As anyone who takes more than a passing interest in these matters will discover, the reactivation of aircraft did not just happen in a vacuum. Rather, it is the result of a deliberate emphasis on and painstaking commitment to, research and development (R&D), whereby NAF personnel have not been simply challenged to put their training to practical effect, they now do their work within an operational milieu that recognises them as critical stakeholders in national development. In pursuit of his paradigm of local maintenance of the NAF equipment, the CAS Abubakar has inspired the men and women under him to greater heights of patriotism and achievement. In the process, he has also initiated the biggest civil-military collaboration in R&D in the annals of Nigeria.
Nigerians will be delighted to realise that, since 2015, the Nigerian Air Force reactivated most of the hitherto unserviceable aircraft in its fleet, with the active collaboration of Nigerian universities. This collaboration has far-reaching consequences for national development and captures the very essence of the Muhammadu Buhari doctrine of looking inwards in finding solutions to the nation’s problems. The most profound benefits include indigenous capacity building (within the NAF and the universities) and cost saving that runs into millions of dollars. Yet, nothing compares with the importance of this collaboration for national security as reactivating the platforms has contributed greatly towards the successes recorded in the fight against the Boko Haram insurgency, since the advent of the present administration in 2015.
To this, it is important to acknowledge that, in a very important sense, these achievements are the direct result of the unambiguous policy thrust, passion and support of President Buhari himself who, from the very beginning, made the counter-insurgency campaign, a cardinal programme of his administration. There could not be any greater evidence of this than the fact that, in less than four years, the Federal Government has acquired 18 new platforms (aircraft) to boost training and the combat readiness of the NAF. These are 12 Super Mushshak trainer aircraft, four Mi-35M helicopter gunships, two Agusta 101 helicopters (handed over from the Presidential Air Fleet in virtually new condition) as well as two Bell 412 helicopters, which have been retrofitted to perform light combat functions. This number is aside the additional 22 aircraft that have been ordered by the Federal Government, which include 12 Super Tucano attack aircraft, an additional Mi-35M helicopter gunship as well as five other helicopters – 4 A109P light attack helicopters and A139W utility helicopter – expected to be delivered from Italy. Others are three JF-17 Thunder Multi-role fighter aircraft and a special mission aircraft recently ordered to enhance surveillance of Nigeria’s maritime environment.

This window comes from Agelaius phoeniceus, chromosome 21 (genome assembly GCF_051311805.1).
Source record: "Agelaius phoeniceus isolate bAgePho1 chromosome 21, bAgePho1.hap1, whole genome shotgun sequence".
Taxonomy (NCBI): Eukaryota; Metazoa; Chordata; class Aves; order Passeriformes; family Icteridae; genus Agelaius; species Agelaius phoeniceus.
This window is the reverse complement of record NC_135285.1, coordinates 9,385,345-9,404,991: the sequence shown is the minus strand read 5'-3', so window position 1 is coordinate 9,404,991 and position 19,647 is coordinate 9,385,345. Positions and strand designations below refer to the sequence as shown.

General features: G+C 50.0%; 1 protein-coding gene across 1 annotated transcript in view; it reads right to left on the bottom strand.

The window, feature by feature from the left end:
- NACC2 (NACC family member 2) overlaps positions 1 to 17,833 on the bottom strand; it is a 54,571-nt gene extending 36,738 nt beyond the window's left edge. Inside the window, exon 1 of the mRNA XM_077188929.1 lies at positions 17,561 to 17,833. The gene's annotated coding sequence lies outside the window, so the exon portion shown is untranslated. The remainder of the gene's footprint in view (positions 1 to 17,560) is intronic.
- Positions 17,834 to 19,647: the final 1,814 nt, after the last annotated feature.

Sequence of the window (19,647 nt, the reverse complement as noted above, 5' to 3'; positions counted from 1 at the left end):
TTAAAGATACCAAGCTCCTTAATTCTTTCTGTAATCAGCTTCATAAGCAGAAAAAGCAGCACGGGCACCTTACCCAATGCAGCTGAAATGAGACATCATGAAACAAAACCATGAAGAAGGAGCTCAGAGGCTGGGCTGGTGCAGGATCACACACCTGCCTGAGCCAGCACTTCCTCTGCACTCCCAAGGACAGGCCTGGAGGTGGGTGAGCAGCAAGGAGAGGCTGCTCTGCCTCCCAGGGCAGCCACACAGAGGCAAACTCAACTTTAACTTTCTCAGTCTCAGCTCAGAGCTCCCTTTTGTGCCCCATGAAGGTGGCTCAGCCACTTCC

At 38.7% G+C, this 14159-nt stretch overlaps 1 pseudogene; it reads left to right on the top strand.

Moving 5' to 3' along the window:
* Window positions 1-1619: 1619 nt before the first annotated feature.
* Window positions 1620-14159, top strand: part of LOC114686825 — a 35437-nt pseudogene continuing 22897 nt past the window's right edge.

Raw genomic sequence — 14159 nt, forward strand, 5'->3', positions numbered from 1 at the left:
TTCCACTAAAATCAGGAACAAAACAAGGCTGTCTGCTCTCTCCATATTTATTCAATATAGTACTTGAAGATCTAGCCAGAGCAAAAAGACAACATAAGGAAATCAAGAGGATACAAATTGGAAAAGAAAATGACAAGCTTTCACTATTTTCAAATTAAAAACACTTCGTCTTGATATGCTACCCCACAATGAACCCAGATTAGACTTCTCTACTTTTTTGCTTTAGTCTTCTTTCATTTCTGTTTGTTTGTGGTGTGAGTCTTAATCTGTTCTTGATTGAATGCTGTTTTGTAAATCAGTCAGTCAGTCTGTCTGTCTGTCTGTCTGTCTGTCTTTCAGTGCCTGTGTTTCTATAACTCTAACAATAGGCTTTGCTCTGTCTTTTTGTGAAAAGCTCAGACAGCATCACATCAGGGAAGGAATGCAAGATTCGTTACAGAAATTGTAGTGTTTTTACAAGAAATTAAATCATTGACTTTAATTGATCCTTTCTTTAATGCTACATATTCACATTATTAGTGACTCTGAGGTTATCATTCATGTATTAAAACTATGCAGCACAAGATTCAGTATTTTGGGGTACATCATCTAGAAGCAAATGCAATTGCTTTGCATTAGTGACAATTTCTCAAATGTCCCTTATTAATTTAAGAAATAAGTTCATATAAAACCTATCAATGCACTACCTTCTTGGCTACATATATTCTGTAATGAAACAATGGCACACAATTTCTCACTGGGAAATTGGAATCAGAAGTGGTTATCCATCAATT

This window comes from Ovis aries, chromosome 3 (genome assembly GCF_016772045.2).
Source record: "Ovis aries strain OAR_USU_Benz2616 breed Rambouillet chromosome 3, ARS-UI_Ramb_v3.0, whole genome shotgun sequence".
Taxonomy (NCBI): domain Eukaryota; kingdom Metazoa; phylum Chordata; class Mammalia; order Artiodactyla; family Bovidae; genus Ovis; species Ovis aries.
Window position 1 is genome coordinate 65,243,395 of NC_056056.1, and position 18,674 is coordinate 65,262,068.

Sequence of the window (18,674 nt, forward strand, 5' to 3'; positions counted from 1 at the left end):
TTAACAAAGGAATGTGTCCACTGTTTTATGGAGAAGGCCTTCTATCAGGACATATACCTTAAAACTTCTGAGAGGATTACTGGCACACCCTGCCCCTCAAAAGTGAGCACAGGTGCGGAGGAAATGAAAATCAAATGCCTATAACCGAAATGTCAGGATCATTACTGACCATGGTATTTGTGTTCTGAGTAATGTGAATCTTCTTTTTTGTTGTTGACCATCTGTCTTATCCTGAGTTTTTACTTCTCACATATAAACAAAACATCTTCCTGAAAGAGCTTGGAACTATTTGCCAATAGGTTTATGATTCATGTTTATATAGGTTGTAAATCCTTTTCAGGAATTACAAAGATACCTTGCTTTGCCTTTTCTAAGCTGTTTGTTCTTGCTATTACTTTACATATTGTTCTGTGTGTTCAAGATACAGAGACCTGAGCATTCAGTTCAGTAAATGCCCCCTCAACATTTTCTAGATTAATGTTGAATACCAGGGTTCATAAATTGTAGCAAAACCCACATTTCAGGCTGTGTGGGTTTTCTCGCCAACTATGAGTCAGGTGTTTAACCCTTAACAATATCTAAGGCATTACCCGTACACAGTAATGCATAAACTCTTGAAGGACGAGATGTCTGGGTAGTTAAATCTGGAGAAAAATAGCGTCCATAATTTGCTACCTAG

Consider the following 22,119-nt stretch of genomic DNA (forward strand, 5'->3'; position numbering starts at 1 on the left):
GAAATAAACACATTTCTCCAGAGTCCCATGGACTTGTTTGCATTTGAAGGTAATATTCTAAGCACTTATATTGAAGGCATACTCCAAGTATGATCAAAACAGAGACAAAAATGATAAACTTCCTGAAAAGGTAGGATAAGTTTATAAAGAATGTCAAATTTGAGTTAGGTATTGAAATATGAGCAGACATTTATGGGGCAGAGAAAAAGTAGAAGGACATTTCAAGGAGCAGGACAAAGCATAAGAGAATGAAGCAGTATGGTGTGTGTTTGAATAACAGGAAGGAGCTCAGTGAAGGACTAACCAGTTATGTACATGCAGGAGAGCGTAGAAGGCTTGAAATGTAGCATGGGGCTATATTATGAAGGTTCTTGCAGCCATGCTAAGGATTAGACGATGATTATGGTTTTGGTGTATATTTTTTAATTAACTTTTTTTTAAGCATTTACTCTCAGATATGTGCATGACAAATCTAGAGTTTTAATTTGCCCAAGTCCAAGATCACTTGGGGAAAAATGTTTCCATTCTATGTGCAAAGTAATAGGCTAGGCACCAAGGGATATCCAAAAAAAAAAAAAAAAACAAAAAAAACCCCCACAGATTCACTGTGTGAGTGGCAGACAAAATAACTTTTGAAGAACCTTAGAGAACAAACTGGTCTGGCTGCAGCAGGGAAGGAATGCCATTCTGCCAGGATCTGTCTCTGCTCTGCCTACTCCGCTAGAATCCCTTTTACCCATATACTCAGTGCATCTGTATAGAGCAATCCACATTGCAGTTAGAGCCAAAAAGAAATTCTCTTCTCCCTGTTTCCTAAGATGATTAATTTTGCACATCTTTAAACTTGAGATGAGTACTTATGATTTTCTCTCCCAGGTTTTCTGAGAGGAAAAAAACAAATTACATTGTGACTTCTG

Consequently, before the end of the eight years of the Buhari administration, it is expected that an unprecedented 40 brand new aircraft would have been added to the inventory of the Nigerian Air Force. As a matter of fact, this is a record, as this is the first time such number of aircraft would be acquired since the Shagari administration in the early 80s. Aside from this, the Nigerian National Petroleum Corporation (NNPC) also handed over three EC-135 and two Dauphin helicopters to the service, while the Nigeria Immigration Service ceded its erstwhile unserviceable Dornier DO-228 light transport aircraft to the NAF.
What should not be lost is the fact that, whereas Air Marshal Abubakar’s record portrays him as a highly patriotic and disciplined officer, his emotional commitment to the Buhari doctrine explains, to a large extent, the fact that the Nigerian Air Force has been a strong factor in the successes recorded by the administration.